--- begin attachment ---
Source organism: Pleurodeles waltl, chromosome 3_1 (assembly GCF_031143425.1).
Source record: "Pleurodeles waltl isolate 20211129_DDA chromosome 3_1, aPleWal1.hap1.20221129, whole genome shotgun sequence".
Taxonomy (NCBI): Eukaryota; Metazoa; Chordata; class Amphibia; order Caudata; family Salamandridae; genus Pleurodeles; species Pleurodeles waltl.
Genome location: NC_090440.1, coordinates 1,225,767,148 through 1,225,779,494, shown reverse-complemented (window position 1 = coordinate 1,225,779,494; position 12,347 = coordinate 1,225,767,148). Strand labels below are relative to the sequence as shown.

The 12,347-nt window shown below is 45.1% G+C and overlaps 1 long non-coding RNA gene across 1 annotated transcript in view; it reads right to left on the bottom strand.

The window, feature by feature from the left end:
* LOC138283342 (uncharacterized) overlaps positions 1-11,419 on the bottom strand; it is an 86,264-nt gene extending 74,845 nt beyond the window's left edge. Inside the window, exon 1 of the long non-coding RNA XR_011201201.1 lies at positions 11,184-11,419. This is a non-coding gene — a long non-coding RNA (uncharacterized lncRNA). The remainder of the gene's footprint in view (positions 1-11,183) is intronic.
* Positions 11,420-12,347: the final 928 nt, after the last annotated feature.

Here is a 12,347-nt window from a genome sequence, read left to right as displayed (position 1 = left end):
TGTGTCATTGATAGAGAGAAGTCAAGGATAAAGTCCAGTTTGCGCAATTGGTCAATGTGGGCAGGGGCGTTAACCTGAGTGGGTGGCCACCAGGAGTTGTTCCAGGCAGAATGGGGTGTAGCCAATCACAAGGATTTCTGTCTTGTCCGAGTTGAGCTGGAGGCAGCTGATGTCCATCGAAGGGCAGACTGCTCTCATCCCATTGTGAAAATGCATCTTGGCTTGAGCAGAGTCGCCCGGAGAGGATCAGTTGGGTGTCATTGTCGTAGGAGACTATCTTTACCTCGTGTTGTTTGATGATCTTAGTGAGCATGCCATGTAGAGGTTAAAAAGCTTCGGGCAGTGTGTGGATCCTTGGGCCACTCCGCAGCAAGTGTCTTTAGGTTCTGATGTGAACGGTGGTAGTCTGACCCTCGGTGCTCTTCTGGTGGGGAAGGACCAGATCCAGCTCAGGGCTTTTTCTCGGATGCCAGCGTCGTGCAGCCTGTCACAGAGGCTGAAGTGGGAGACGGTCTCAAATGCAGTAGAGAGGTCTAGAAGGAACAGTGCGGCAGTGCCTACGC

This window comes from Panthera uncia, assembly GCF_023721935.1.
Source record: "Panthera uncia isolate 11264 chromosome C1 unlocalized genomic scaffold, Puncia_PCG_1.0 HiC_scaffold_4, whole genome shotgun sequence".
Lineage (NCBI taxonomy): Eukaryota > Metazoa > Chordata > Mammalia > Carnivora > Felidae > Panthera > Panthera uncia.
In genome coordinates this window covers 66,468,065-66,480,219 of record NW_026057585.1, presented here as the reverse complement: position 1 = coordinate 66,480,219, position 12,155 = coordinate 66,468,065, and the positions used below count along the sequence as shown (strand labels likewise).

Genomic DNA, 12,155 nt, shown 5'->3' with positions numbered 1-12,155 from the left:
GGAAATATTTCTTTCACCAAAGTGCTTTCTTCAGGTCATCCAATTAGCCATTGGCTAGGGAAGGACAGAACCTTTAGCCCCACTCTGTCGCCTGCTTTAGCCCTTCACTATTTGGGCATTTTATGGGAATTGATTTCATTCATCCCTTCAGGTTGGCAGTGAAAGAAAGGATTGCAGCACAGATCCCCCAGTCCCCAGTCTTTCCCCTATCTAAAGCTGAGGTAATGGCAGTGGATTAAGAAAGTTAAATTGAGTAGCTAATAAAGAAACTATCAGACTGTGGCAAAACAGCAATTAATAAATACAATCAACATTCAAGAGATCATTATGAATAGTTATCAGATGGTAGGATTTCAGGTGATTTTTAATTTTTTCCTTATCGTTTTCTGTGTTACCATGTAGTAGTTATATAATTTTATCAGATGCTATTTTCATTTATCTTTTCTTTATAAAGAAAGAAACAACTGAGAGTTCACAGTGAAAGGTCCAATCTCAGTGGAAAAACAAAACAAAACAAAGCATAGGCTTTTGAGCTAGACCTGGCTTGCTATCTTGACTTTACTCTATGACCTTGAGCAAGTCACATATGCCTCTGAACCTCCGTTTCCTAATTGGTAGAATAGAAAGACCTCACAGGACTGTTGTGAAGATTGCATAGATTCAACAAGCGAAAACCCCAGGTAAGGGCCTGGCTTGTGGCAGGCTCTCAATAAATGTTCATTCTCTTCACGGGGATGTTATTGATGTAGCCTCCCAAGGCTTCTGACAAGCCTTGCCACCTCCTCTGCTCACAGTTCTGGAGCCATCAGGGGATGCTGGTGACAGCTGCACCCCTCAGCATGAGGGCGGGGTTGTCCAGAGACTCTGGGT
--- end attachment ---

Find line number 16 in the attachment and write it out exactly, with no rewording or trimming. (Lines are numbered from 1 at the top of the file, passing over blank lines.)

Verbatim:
GGAAATATTTCTTTCACCAAAGTGCTTTCTTCAGGTCATCCAATTAGCCATTGGCTAGGGAAGGACAGAACCTTTAGCCCCACTCTGTCGCCTGCTTTAGCCCTTCACTATTTGGGCATTTTATGGGAATTGATTTCATTCATCCCTTCAGGTTGGCAGTGAAAGAAAGGATTGCAGCACAGATCCCCCAGTCCCCAGTCTTTCCCCTATCTAAAGCTGAGGTAATGGCAGTGGATTAAGAAAGTTAAATTGAGTAGCTAATAAAGAAACTATCAGACTGTGGCAAAACAGCAATTAATAAATACAATCAACATTCAAGAGATCATTATGAATAGTTATCAGATGGTAGGATTTCAGGTGATTTTTAATTTTTTCCTTATCGTTTTCTGTGTTACCATGTAGTAGTTATATAATTTTATCAGATGCTATTTTCATTTATCTTTTCTTTATAAAGAAAGAAACAACTGAGAGTTCACAGTGAAAGGTCCAATCTCAGTGGAAAAACAAAACAAAACAAAGCATAGGCTTTTGAGCTAGACCTGGCTTGCTATCTTGACTTTACTCTATGACCTTGAGCAAGTCACATATGCCTCTGAACCTCCGTTTCCTAATTGGTAGAATAGAAAGACCTCACAGGACTGTTGTGAAGATTGCATAGATTCAACAAGCGAAAACCCCAGGTAAGGGCCTGGCTTGTGGCAGGCTCTCAATAAATGTTCATTCTCTTCACGGGGATGTTATTGATGTAGCCTCCCAAGGCTTCTGACAAGCCTTGCCACCTCCTCTGCTCACAGTTCTGGAGCCATCAGGGGATGCTGGTGACAGCTGCACCCCTCAGCATGAGGGCGGGGTTGTCCAGAGACTCTGGGT